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Suriname Establishes Govt Agency for Climate Adaptation

Suriname Establishes Govt Agency for Climate Adaptation

 

Written by Rachel Cernansky, a Treehugger blogger

The tiny South American nation of Suriname has recently joined its neighbor Guyana in creating an agency dedicated to dealing with climate change. Suriname, the continent’s smallest country, is a low-lying nation on the northern coast of South America, with the majority of the population concentrated along the coast where the capital is located.

More importantly, Suriname counts itself as one of the five nations most vulnerable to the effects of climate change. The newly-created agency, the Climate Compatible Development Agency, will consolidate and streamline climate change-related efforts by the various departments within Suriname’s government, Reuters AlertNet reports, rather than continue to operate on a piecemeal basis.

“We owe it to our children to prepare ourselves for the effects climate change will have on our country,” President Desi Bouterse said, according to Suriname news agency DevSur.

“The establishment of the Climate Compatible Development Agency puts us in the fraternity of developing countries that are signaling their seriousness regarding adaptation,” said Agency Director John Goedschalk, a U.S.-trained economist trained to lead the agency.

The agency will be tasked with a variety of responsibilities:

1. To coordinate the country’s policies on climate change mitigation and adaptation, as well as forest conservation. Climate Compatible Development Strategy
2. To help Suriname win international funding for efforts related to those policies.
3. To lead the country’s Climate Change Fund.
4. To support a Climate Compatible Knowledge Institute.

Local Approach to a Global Problem
Goedschalk sums up the situation that a lot of developing countries are in:

“Despite the fact that we do not contribute (substantially) to climate change, we stand to be impacted heavily by its effects. Our entire economic zone is located within our coastal areas, so when sea level rises we stand to lose a whole lot.”

Demerara Waves reports that one of Goedschalk’s first goals will be to accelerate the first carbon assessment program in Suriname. “We will introduce a strategy that is climate change compatible and goes parallel with Government’s development initiatives,” he said.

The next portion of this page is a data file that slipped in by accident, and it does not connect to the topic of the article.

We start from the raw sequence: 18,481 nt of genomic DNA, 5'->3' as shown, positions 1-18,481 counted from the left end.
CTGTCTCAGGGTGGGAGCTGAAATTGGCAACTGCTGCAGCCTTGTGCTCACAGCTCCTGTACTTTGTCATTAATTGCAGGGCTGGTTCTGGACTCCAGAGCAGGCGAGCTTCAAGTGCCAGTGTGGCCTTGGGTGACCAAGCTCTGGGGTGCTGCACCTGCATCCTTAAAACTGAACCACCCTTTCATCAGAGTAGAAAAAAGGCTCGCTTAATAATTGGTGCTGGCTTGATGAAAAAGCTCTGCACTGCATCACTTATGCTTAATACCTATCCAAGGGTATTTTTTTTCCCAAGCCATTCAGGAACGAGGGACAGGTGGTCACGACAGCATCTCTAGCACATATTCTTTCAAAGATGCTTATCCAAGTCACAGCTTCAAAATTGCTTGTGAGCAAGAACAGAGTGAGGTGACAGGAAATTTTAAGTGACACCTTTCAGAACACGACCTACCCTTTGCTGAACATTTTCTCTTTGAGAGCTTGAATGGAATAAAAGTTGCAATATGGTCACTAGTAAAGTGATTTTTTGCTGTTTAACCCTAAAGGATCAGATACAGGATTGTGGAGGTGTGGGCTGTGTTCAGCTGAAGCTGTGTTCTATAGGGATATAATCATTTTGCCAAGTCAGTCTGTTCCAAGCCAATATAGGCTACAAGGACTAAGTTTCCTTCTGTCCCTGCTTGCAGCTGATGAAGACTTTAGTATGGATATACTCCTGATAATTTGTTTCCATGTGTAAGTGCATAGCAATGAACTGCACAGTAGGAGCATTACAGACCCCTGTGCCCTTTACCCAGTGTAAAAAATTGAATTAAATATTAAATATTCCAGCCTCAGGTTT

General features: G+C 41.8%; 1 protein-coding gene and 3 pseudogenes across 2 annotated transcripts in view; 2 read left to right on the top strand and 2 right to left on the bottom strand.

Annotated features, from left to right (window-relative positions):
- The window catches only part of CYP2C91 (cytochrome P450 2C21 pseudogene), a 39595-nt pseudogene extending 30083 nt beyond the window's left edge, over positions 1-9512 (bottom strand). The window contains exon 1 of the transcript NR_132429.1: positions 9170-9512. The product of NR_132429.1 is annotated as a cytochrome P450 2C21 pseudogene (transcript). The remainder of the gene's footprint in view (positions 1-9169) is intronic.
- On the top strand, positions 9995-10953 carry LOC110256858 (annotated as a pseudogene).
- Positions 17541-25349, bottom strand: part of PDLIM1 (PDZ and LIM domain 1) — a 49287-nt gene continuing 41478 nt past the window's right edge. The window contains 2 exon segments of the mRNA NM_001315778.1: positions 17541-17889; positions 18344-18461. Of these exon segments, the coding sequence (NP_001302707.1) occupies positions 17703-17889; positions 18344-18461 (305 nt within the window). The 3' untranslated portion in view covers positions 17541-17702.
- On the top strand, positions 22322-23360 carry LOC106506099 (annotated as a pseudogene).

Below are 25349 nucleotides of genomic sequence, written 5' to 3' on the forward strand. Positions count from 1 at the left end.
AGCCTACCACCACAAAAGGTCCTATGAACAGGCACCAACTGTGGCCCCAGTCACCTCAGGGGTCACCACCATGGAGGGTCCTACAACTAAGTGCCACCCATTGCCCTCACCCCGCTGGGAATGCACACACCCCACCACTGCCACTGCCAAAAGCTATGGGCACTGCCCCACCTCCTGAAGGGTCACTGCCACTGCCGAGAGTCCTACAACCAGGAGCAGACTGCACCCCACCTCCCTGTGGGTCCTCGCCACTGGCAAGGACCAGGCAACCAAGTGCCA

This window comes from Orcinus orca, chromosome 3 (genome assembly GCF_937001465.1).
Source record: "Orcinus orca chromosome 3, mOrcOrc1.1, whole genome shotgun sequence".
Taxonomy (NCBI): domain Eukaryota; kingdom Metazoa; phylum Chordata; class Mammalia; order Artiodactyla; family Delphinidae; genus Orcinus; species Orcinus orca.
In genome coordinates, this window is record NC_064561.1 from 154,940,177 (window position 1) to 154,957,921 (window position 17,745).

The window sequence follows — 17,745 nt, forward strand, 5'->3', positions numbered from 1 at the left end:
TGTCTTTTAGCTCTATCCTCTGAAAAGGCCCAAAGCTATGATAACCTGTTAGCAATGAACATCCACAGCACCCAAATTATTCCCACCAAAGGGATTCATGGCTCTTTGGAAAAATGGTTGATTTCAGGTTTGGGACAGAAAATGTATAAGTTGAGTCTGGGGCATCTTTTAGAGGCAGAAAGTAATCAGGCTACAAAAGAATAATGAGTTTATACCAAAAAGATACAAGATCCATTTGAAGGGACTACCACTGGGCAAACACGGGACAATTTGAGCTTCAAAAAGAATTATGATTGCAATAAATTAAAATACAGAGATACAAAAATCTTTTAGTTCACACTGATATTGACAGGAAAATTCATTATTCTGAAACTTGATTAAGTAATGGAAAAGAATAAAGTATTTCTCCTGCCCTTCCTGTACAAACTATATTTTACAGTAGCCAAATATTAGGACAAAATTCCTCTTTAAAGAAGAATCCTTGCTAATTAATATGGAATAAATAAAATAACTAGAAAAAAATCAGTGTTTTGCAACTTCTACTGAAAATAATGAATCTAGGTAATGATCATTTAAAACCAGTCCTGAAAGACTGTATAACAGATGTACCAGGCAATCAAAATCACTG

AlertNet reports that hydrology professor Sieuwnath Naipal recognizes that the agency comes with significant challenges—Goedschalk “will need adapted policies, technologies, money and most of all political will locally and internationally”—but said the fact is, “sooner or later all countries have to make the transition.”

That fact is a universal one, and is applicable on a level well beyond Suriname. It will be interesting to see what efforts sprout up from other countries facing the same challenge.

And with the development of the Green Climate Fund on the agenda for the UNFCCC‘s upcoming meeting in Durban, now just a few months away, it will be especially interesting to watch agencies form that will be able to use, efficiently and appropriately, any international funding made available to countries facing climate change-related challenges.

This post was originally published by Treehugger.

 

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Photo from Meredith James Johnstone via flickr creative commons

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23 comments

+ add your own
8:56AM PDT on Sep 3, 2011

hope it helps

8:50AM PDT on Sep 3, 2011

thanks

6:07AM PDT on Sep 3, 2011

Work will begin immediately on the formation of a Green Climate Fund after the Cancun Accords granted the UN climate secretariat powers to appoint a new committee to lay the foundations for the centralized fund. Many developing countries had opposed proposals for the World Bank to operate the new fund, arguing that in the past it has failed to focus enough on climate change and has imposed controversial reforms on countries in return for access to finance. This funding is not about global warming, it is about subjecting small countries to a moral code. The codes are often so strict that the countries do not accept the funding. It sounds good if you do not read the small print. Another hoax in the name of global warming.

3:40PM PDT on Sep 2, 2011

awesome thanks!!

7:59AM PDT on Sep 2, 2011

TY

4:07PM PDT on Sep 1, 2011

That's very cool. Our Govt looks for ways to dismantle our climate change groups while a tiny nation can start one of their own.

11:26AM PDT on Sep 1, 2011

All those who claim there is no such thing as global warming are only interested in money and power.

10:36AM PDT on Sep 1, 2011

Scott M.

I so hope your comments were meant to be jokes.

10:34AM PDT on Sep 1, 2011

Isn't this incredible? The US is beginning to look like it's run by a bunch of 10 year olds. And what's going on in South America? Bolivia and Peru have banned animals in circuses. And now Guyana and Suriname are doing something about dealing with global warming.
Meanwhile we can't even get this country to ban puppy mills and the Republicans in Congress won't even acknowledge global warming.
This is more than embarassing.

10:15AM PDT on Sep 1, 2011

thx

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